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Never happened, that’s the ticket

Matt Zalaznick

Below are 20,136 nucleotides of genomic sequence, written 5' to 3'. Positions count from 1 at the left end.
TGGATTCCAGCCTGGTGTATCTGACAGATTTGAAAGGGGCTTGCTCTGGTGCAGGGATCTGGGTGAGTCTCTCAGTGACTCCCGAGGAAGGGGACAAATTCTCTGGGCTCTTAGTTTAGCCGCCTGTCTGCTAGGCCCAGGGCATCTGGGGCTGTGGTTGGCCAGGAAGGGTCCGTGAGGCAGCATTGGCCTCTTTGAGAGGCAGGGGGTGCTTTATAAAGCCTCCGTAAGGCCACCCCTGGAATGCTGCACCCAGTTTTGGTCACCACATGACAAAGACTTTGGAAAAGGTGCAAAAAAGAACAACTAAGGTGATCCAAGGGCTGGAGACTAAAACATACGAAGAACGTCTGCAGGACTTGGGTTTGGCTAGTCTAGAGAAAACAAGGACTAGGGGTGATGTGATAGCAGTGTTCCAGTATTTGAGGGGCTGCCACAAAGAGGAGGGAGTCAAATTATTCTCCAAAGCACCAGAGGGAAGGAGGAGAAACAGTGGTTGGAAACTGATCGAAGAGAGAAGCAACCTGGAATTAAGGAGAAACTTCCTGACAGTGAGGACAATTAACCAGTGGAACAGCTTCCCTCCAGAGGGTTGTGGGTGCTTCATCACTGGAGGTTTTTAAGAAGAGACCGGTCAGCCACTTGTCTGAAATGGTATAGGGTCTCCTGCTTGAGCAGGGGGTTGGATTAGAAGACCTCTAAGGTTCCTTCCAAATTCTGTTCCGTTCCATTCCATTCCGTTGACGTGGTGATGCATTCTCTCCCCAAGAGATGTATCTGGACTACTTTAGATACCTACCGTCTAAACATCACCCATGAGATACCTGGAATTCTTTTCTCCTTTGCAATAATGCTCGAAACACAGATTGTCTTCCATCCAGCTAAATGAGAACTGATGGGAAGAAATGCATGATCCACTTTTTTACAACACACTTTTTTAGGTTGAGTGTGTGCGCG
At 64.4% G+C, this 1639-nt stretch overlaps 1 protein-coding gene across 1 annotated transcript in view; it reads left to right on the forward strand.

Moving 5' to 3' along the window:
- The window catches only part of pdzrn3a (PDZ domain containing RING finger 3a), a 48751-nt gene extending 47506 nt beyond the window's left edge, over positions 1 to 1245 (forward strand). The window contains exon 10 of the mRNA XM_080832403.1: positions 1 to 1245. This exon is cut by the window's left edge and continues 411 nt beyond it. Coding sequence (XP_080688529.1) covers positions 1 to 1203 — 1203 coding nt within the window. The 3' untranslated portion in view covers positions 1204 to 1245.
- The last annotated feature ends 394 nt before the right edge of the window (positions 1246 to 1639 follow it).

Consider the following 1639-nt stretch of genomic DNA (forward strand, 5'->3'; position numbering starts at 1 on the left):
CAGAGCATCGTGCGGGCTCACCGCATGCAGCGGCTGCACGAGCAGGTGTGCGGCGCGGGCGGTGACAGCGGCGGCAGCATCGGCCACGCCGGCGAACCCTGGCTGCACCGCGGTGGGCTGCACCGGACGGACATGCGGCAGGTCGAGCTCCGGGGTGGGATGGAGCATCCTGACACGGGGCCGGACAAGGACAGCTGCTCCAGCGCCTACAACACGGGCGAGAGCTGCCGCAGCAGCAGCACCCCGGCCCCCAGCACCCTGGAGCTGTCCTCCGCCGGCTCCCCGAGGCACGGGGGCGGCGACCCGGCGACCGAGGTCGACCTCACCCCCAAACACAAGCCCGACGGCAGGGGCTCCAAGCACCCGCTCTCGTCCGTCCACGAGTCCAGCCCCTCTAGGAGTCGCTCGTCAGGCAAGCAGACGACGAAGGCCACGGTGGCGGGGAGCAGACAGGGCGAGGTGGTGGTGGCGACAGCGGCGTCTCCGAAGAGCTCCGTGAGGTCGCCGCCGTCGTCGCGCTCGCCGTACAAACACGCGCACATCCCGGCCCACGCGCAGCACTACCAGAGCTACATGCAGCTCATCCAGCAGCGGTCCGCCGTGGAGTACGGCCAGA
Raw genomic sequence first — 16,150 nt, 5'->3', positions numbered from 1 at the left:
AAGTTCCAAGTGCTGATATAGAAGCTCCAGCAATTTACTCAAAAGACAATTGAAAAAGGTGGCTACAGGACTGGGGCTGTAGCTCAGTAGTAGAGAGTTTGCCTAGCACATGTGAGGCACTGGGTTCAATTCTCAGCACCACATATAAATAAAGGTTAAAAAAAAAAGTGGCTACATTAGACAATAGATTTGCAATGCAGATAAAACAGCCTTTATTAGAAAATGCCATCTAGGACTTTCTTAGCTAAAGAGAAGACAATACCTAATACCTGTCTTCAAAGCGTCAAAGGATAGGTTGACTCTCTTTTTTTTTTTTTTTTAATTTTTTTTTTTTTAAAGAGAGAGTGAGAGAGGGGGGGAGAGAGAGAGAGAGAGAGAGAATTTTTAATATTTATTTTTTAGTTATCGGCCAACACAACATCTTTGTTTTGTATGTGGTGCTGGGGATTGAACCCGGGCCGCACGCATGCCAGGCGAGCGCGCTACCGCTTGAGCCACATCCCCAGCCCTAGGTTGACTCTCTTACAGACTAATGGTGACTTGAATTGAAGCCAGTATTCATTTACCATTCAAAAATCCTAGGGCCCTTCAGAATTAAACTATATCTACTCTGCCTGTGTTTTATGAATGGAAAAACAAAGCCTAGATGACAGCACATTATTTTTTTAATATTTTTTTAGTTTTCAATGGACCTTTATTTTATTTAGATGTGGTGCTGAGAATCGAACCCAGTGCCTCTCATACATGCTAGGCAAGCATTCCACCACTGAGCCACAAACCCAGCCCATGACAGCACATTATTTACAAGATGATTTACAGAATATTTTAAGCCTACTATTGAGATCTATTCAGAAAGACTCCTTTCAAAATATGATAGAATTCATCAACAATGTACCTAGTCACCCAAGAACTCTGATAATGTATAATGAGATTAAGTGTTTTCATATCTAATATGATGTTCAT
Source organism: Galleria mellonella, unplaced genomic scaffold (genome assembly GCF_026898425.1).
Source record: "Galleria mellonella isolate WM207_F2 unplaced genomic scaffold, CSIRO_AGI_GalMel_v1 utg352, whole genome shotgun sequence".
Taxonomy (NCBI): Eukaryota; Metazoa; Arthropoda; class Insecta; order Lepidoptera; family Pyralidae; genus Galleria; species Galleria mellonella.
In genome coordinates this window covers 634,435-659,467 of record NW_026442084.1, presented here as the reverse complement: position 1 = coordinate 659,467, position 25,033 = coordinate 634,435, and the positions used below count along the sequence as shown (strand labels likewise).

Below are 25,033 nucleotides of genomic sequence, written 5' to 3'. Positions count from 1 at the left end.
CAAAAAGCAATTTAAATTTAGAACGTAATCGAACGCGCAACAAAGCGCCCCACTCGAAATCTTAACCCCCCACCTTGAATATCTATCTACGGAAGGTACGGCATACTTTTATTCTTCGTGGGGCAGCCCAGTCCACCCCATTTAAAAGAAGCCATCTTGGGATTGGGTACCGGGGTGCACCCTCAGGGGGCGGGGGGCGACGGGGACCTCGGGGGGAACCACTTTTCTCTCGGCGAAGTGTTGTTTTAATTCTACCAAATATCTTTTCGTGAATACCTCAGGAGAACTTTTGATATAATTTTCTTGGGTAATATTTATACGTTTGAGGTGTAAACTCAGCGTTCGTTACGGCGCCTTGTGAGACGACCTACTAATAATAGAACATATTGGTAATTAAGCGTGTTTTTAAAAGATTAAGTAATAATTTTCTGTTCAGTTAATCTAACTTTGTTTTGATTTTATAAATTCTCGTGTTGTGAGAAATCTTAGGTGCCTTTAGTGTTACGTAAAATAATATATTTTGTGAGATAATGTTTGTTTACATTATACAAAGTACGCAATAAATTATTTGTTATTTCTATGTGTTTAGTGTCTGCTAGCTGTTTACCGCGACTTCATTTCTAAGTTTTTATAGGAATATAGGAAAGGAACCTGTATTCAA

If there’s anything the maniac running Iran has taught the world is what a useful tool denial can be. If there’s a reason for the international community to have sympathy for your enemy – like the guilt the most of the world still feels toward Israel for the Holocaust – just insist the genocide never happened. That way, when Iran points its nuclear missiles at Israeli cities, the Persian leaders won’t seem like such meanies. And when Israel launches air strikes to respond to Iran’s threats of annihilation, the ayatollahs, because there never was a Holocaust, can play the victim. Too bad for Hitler that he didn’t think of the PR gain to be had from denying the bondage of the Jews in Egypt. But Teheran is hardly the world’s only source of strategic denial, though it’s hard to tell what the leadership of the Democratic Party hopes to gain from continuing to deny that even ardent liberals find them phony, shrill and devoid of ideas. Take Ted Kennedy – he’s so adept at self-denial he internally denied his own connections to exclusive Harvard men’s clubs long enough to try to burn Supreme Court nominee Samuel Alito for his links to some less-than-tolerant Princeton chauvinists. In the clumsy hands of the Democrats, of course, Teddy’s double-reverse of denial blew up in their faces. W. and his henchmen, on the other hand, are masters of denial. W. was praising Brownie’s performance even as Americans were drowning and starving in New Orleans. George Tenet got an award after the biggest intelligence lapse in American history. W. was pinning medals on Paul Bremmer’s chest even as the Iraqi insurgency was picking up its body count. Of course, to mention the insurgents is a moot point because they’re a bunch of bumbling also-rans about whom Uncle Dickie and Rummy remain in denial. This group is even so sharp they can deny the existence of things that don’t exist. To hear them talk these days, it’s like Saddam’s non-existent weapons of mass destruction never existed, after all.Maybe all this denial is just a way for Mahmoud Ahmadinejad, Karl Rove and Harry Reid to make themselves feel better in the face of troubling realties. Americans should try it, too. Worried about global warming? If we’re able to deny that it’s getting hotter, we won’t have to feel guilty about the carbon monoxide our SUVs are pumping into the sky. We won’t have to get angry at the Bush administration for scuttling a NASA project that had potential to help us understand why the planet’s heating up and what it means. Apparently, one of the shortcomings on the plan (as far as the Bushies were concerned) was that it was Al Gore’s idea. But admitting that will only make you angrier, so forget I said it. Upset that neither the government nor the West’s major energy companies seem bothered by the predictions that oil and other sources of energy are going to start running out this century? Just let your giant pickup truck run 24 hours a day and pretend it’s not true. Then you won’t have to feel helpless about there being nothing you – just one small earthling who does not sit on the board of directors of Exxon or Shell and isn’t in Congress – can do about it outside of recycling your newspapers and Coke bottles. Hey, denial even works here in the mountains. Check it out: Some folks think a developer who wants to build a private ski resort in the forest south of Minturn has gone too far. Wait, don’t flip out because that will be really easy to deny. The developer insists even drivers on Highway 24 right below the mansions won’t be able to see the massive and exclusive sequel to Beaver Creek. It will be hidden by the forests that aren’t being bulldozed. What about the arrival of big-box stores? Isn’t this the intrusion of the rampant capitalist sprawl that drove us out of the cities and suburbs? Well, the only trace of these stores if you’re not in the parking lot is that silly overgrown flagpole, so just try to ignore Wal-Mart and Home Depot and their coming neighbors. Of course, that might be hard when you launch off Avon’s old paragliding training hill and slam into the side of the valley’s third Marble Slab ice cream shop in a space of about 15 miles. Unfortunately, paragliding away your concerns about sprawl by wishing the giant retailers out of existence may also be difficult when there are developers, county commissioners and town council members who don’t seem to think open space exists. City Editor Matt Zalaznick can be reached at 949-0555, ext. 14620, or mzalaznick@vaildaily.comVail, Colorado


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